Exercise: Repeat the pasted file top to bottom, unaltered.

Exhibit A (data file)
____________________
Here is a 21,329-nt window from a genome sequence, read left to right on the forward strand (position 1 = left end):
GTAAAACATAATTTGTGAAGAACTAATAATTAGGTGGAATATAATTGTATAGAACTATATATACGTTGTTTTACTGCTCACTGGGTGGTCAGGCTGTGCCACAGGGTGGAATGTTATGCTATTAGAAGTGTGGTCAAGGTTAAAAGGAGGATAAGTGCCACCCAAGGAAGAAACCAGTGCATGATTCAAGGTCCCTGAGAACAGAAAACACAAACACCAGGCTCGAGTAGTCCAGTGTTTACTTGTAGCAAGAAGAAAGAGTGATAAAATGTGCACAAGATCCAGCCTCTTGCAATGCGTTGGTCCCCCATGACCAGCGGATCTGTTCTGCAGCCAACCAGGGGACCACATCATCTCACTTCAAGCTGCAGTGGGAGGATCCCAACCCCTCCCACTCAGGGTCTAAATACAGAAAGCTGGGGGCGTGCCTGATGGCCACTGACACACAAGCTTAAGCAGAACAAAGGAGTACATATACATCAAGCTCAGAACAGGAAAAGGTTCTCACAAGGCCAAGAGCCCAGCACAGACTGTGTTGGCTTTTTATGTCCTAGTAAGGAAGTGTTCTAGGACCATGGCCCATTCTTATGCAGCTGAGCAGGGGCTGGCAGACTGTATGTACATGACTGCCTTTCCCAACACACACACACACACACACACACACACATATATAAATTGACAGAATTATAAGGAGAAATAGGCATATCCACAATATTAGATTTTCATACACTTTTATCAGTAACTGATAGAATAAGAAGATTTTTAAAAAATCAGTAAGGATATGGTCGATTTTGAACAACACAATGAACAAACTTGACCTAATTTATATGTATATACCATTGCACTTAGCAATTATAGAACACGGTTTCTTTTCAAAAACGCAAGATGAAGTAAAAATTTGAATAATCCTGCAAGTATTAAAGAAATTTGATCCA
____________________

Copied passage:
Here is a 21,329-nt window from a genome sequence, read left to right on the forward strand (position 1 = left end):
GTAAAACATAATTTGTGAAGAACTAATAATTAGGTGGAATATAATTGTATAGAACTATATATACGTTGTTTTACTGCTCACTGGGTGGTCAGGCTGTGCCACAGGGTGGAATGTTATGCTATTAGAAGTGTGGTCAAGGTTAAAAGGAGGATAAGTGCCACCCAAGGAAGAAACCAGTGCATGATTCAAGGTCCCTGAGAACAGAAAACACAAACACCAGGCTCGAGTAGTCCAGTGTTTACTTGTAGCAAGAAGAAAGAGTGATAAAATGTGCACAAGATCCAGCCTCTTGCAATGCGTTGGTCCCCCATGACCAGCGGATCTGTTCTGCAGCCAACCAGGGGACCACATCATCTCACTTCAAGCTGCAGTGGGAGGATCCCAACCCCTCCCACTCAGGGTCTAAATACAGAAAGCTGGGGGCGTGCCTGATGGCCACTGACACACAAGCTTAAGCAGAACAAAGGAGTACATATACATCAAGCTCAGAACAGGAAAAGGTTCTCACAAGGCCAAGAGCCCAGCACAGACTGTGTTGGCTTTTTATGTCCTAGTAAGGAAGTGTTCTAGGACCATGGCCCATTCTTATGCAGCTGAGCAGGGGCTGGCAGACTGTATGTACATGACTGCCTTTCCCAACACACACACACACACACACACACACACATATATAAATTGACAGAATTATAAGGAGAAATAGGCATATCCACAATATTAGATTTTCATACACTTTTATCAGTAACTGATAGAATAAGAAGATTTTTAAAAAATCAGTAAGGATATGGTCGATTTTGAACAACACAATGAACAAACTTGACCTAATTTATATGTATATACCATTGCACTTAGCAATTATAGAACACGGTTTCTTTTCAAAAACGCAAGATGAAGTAAAAATTTGAATAATCCTGCAAGTATTAAAGAAATTTGATCCA